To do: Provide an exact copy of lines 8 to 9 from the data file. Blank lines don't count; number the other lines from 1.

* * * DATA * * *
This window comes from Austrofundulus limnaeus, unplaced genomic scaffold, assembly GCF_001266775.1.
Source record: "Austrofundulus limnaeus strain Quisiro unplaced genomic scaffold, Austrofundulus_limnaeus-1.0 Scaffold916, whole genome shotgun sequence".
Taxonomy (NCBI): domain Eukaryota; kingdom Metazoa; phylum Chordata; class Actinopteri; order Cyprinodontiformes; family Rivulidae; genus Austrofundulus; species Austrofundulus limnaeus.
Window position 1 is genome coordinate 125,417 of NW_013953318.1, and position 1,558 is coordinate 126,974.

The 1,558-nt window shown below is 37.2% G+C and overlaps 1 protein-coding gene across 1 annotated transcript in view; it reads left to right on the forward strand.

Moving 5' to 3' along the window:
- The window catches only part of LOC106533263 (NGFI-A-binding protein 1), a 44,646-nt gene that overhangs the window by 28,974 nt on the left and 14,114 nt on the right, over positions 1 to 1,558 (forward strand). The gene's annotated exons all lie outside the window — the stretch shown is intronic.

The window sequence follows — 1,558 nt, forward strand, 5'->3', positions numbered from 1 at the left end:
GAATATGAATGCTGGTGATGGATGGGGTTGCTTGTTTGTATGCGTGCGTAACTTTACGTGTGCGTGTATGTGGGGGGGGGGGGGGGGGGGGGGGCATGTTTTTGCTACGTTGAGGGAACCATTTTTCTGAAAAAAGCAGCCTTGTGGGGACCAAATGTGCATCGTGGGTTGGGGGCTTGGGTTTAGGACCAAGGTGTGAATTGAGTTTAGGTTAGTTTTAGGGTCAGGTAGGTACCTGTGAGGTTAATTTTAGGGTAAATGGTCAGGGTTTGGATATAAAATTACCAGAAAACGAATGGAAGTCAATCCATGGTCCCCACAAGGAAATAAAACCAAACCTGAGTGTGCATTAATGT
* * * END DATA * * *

The window sequence follows — 1,558 nt, forward strand, 5'->3', positions numbered from 1 at the left end:
GAATATGAATGCTGGTGATGGATGGGGTTGCTTGTTTGTATGCGTGCGTAACTTTACGTGTGCGTGTATGTGGGGGGGGGGGGGGGGGGGGGGGCATGTTTTTGCTACGTTGAGGGAACCATTTTTCTGAAAAAAGCAGCCTTGTGGGGACCAAATGTGCATCGTGGGTTGGGGGCTTGGGTTTAGGACCAAGGTGTGAATTGAGTTTAGGTTAGTTTTAGGGTCAGGTAGGTACCTGTGAGGTTAATTTTAGGGTAAATGGTCAGGGTTTGGATATAAAATTACCAGAAAACGAATGGAAGTCAATCCATGGTCCCCACAAGGAAATAAAACCAAACCTGAGTGTGCATTAATGT